OPINION

Reversal of Roe would be far-reaching in painful impact

Angela Proietti-Nelson, Alex Andrasik for Finger Lakes Justice Partnership

Before continuing our exploration of the freedom of choice currently threatened by the Supreme Court, the Finger Lakes Justice Partnership must acknowledge the heartbreaking incidents of gun violence that erupted in the past two weeks, including the racially-motivated massacre in Buffalo on May 14 and the horrific attack on an elementary school in Texas, the details of which are emerging as we write.  Whatever your personal convictions, we hope you will join us not only in condemning this violence, but in working assertively to end it.  We will be extending opportunities for everyone of good will to engage on this in the near future.

Protesters gathered for a rally at the Oneida Square roundabout in Utica on Sunday, May 8, 2022. The decision to organize and rally over abortion rights came after a leaked draft document indicated that the Supreme Court has voted to overturn Roe v. Wade.

The leaked Supreme Court draft decision indicates that the justices plan to overturn Roe v. Wade. Who will this affect? At least 13 states have trigger laws in place that will go into effect upon the reversal of Roe, outlawing abortion as early as six weeks — before many women know they are pregnant. Women who manage to circumvent those new restrictions could face punishments including $100,000 fines and ten years in jail.

Estimates for the numbers of additional births that will result from these laws are around 75,000 a year. What will become of these children? Of the top ten U.S. states with the highest child poverty rates, nine of them have trigger laws in place, and no additional plans to increase aid to fight poverty. The increased population is going to further strain underfunded public assistance budgets, leaving children further behind in basic needs and leading to increases in illness and death.

Abortion opponents usually push for making it illegal as if that’s the only way to lower the rate at which this medical procedure is performed. However, advocates for lowering abortion rates could put their efforts toward preventing unwanted pregnancies, such as advocating for comprehensive sex education in schools and making birth control affordable and accessible to everyone. There are also ways to make carrying a child to term a better choice for at least some people: no-cost maternal medical care, free childcare, and paid family leave, to name just a few. Why do many of these opponents fail to support such measures? That is a question best left to them to try to answer.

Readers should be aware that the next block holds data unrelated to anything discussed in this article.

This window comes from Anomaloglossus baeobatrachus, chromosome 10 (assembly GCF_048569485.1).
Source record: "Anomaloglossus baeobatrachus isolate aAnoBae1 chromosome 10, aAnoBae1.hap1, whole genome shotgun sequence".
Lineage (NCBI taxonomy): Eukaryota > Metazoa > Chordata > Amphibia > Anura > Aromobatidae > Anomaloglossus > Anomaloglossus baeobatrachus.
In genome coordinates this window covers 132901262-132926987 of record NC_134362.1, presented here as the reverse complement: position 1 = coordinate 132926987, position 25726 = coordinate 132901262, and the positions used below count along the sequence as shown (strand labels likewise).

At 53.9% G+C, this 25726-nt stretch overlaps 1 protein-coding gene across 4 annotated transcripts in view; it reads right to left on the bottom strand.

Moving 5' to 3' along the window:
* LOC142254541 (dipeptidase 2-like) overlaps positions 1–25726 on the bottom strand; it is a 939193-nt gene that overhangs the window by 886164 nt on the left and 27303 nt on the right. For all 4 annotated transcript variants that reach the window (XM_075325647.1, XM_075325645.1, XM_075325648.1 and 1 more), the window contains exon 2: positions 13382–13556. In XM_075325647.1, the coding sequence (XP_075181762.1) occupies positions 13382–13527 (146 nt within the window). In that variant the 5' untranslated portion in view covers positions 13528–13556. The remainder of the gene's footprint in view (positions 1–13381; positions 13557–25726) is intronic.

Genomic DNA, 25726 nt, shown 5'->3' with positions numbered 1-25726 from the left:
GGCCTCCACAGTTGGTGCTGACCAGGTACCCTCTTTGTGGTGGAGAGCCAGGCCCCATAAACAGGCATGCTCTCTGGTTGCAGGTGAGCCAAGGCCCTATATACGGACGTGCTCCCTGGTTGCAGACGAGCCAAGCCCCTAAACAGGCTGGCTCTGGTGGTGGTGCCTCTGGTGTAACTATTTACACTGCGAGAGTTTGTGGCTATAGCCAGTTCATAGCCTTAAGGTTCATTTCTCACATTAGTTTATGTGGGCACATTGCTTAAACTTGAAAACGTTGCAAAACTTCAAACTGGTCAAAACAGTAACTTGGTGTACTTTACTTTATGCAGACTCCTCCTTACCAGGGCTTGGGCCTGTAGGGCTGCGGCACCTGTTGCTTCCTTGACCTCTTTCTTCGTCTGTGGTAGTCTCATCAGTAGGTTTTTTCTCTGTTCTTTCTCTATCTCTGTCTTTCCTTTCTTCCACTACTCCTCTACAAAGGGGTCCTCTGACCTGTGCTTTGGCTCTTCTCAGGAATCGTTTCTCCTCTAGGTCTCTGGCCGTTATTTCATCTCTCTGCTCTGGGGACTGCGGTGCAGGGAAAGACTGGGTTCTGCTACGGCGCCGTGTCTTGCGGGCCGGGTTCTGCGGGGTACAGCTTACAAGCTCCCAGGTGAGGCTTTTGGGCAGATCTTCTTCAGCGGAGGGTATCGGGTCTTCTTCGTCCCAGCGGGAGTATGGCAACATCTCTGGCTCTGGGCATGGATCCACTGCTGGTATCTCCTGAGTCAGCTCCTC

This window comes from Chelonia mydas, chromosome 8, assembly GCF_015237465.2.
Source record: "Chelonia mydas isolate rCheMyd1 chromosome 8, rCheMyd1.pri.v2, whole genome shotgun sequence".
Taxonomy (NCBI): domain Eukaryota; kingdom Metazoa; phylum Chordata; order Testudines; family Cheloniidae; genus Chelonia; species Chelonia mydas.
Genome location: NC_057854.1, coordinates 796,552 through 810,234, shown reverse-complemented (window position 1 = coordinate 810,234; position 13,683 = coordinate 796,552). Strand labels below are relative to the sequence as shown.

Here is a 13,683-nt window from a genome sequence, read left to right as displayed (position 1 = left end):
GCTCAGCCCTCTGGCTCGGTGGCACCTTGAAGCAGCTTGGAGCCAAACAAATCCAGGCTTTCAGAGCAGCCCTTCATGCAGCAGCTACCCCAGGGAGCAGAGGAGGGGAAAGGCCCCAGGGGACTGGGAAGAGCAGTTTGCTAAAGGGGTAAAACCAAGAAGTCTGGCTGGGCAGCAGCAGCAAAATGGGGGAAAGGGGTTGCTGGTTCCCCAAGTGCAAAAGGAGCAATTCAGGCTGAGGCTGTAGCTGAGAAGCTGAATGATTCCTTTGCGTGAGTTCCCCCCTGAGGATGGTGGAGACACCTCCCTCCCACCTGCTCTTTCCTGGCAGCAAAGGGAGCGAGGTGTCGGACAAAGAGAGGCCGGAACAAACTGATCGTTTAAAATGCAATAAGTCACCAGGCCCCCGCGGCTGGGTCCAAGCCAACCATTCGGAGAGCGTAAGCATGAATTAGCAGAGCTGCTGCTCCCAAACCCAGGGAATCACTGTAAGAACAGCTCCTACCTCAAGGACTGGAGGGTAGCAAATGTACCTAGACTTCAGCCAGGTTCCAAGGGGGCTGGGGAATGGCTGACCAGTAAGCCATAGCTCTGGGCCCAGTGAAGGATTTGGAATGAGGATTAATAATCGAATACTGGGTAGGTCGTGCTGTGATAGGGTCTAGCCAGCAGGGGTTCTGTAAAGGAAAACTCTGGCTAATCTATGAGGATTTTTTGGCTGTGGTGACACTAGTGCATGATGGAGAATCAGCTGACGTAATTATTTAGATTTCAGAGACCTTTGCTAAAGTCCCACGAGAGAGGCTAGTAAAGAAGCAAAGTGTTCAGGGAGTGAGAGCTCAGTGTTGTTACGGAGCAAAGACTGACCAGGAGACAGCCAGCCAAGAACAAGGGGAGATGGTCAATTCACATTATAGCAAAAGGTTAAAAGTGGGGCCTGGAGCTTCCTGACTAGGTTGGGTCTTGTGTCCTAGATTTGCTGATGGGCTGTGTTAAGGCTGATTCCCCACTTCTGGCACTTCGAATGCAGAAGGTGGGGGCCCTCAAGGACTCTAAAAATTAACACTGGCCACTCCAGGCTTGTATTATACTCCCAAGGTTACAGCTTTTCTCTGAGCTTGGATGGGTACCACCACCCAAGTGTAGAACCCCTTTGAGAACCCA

In our last column, we mentioned that in the single case of abortion, the government seeks to step between individuals, their doctors, and the care they require. It may not be unique much longer, however, as IUDs and other forms of contraception could soon be banned in some states. Indeed, the erosion of these rights has inevitable implications for Americans’ right to privacy in general. Justice Samuel Alito, the author of the draft decision, claimed its scope is narrow — but given that every recently-appointed conservative justice testified in their confirmation hearings as to the inviolability of Roe, yet now seek to decimate it, it is hard to extend them further trust. The rights to interracial marriage and to same-sex marriage are considered by many to be hanging by a thread at this point — all for the sake of forcing one narrow set of values onto every American.

Finger Lakes Justice Partnership plans to submit a final column on the right to choose in coming weeks. In the meantime, stay safe and take care of one another.

Angela Proietti-Nelson, Alex Andrasik

Finger Lakes Justice Partnership